Data Cleaning Chinese Text with OpenRefine: Facet

Text filtering helps researchers target selected, specific data for accurate text analysis results. In my last post, I explored the open-source data cleaning software OpenRefine and introduced how to select or filter certain content of a text by locating keywords. Following this idea, I would like to continue the experiment with OpenRefine to discover another text filtering method applicable for Chinese text.

This post will focus on the Facet tool, which serves the basic and core concept of OpenRefine. Facet allows to cluster and filter data from numerous cells in a given column. The clustered cells share the same feature or are organized in a certain way chosen by the user. For example, the user may cluster cells with identical text, sort numeric text by their range, display dates chronologically, or organize text by length. These different angles of Facet can be used as a combination to narrow down the text step by step for desired data.

In this post’s demonstration, we test OpenRefine with news articles that are obtained from the K-pop website 韩粉乐园 (Hanfen leyuan) between Jan 1, 2020, and May 15, 2020. Fig.1 shows a screenshot of the downloaded plain text in a txt file, which is a mix of article titles, main bodies, and information about the author and publishing date. According to the specific research question of the digital project, a focus may be given to only the title or the main body of the news articles for a meaningful investigation of China-based K-pop media.

fig. 1 a screenshot of the plain text

To start, we upload the txt file to OpenRefine and uncheck the “store blank rows” box to create the project “韩粉乐园”, which contains one column of 4574 rows. From the drop-down menu of “Column 1” we move to the “Facet” catalogue, which offers a number of filtering options. In the first step, we may try “Text facet” to get rid of unwanted noise. By clicking “Text facet” OpenRefine generates a list in the sidebar clustering repeated cells. We sort the list by “count”, and this immediately results in a display of frequently repeated data that brings no value to text analysis – for example, 938 counts of “0” and 580 counts of “韩娱新闻.” (fig. 2) We “include” them one by one and then “invert” the list to delete the selected items. (fig. 3)

fig 2. Text facet sorted by count
fig. 3 inverted list

We can further sort the list by “name” to locate less frequently appeared but overlooked items and then delete them as well. As these items are descriptions of authors and dates, they are easily found next to each other under the name of the same author. (fig. 4) After this series of actions, the list is downsized more than half to 2059 rows compared with the original number of 4574.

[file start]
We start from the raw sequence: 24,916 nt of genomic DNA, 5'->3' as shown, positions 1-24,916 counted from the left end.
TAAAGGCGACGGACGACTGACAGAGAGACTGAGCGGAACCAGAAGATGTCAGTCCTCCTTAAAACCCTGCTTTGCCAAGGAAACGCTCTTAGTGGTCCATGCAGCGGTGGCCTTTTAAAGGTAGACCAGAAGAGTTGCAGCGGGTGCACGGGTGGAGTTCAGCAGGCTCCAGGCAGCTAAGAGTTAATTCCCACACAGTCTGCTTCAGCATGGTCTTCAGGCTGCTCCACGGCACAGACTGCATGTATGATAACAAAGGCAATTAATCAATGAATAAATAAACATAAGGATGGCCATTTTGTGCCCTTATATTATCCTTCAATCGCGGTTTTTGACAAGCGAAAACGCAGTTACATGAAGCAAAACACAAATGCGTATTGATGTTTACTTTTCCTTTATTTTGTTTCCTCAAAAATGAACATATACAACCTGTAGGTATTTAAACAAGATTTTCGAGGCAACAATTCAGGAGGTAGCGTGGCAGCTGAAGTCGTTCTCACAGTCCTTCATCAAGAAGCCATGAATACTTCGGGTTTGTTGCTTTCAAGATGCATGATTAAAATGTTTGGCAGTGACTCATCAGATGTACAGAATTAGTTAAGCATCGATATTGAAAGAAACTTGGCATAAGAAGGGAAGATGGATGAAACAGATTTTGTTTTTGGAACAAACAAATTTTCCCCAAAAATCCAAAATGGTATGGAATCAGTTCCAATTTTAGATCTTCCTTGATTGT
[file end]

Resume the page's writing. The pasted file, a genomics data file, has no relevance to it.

fig. 4 Text facet sorted by name

The remaining text contains only the title and main body of the news reports. At this point, we can use “Text length facet” to distinguish the title from the main body of the articles. This function can be found under “Customized facets” subcatalogue of “Facet.” By clicking it, the sidebar creates a histogram that allows users to choose data from any customized range. We can see from fig. 5 that the cells are clearly divided into two groups with different lengths. Scroll the bar to left or right so that only titles (with fewer characters) or main bodies (with more characters) are shown. (fig. 6) And then by exporting the result, a corpus for text analysis is created.

fig. 5 text length facet histogram on the left-hand sidebar

fig. 6 two options of the histogram by adjusting the bar

OpenRefine’s Facet is a powerful tool that filters data within given options. The two examples introduced in this post are straightforward and handy for beginners. “Text facet” identifies recurring terms and allows for further editing. Facet by length enables users to select or filter data according to the length of the cell. This is especially useful for separating text from a mixed environment with length as the identifier, for example, chapter titles of pre-modern Chinese fiction and verse with specific length.

(The demonstrated research project in this post was sponsored by Professor Adam Bohnet at King’s University College in 2020.)

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